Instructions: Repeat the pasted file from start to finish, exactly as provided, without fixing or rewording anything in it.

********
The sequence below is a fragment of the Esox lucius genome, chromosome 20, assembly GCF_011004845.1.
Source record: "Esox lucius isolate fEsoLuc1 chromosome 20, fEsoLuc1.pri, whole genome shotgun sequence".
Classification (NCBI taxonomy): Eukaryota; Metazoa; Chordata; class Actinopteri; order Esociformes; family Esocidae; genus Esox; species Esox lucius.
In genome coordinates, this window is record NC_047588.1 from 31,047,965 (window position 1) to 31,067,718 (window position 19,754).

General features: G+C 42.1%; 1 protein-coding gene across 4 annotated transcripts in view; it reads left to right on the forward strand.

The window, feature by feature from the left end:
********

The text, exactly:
The sequence below is a fragment of the Esox lucius genome, chromosome 20, assembly GCF_011004845.1.
Source record: "Esox lucius isolate fEsoLuc1 chromosome 20, fEsoLuc1.pri, whole genome shotgun sequence".
Classification (NCBI taxonomy): Eukaryota; Metazoa; Chordata; class Actinopteri; order Esociformes; family Esocidae; genus Esox; species Esox lucius.
In genome coordinates, this window is record NC_047588.1 from 31,047,965 (window position 1) to 31,067,718 (window position 19,754).

General features: G+C 42.1%; 1 protein-coding gene across 4 annotated transcripts in view; it reads left to right on the forward strand.

The window, feature by feature from the left end: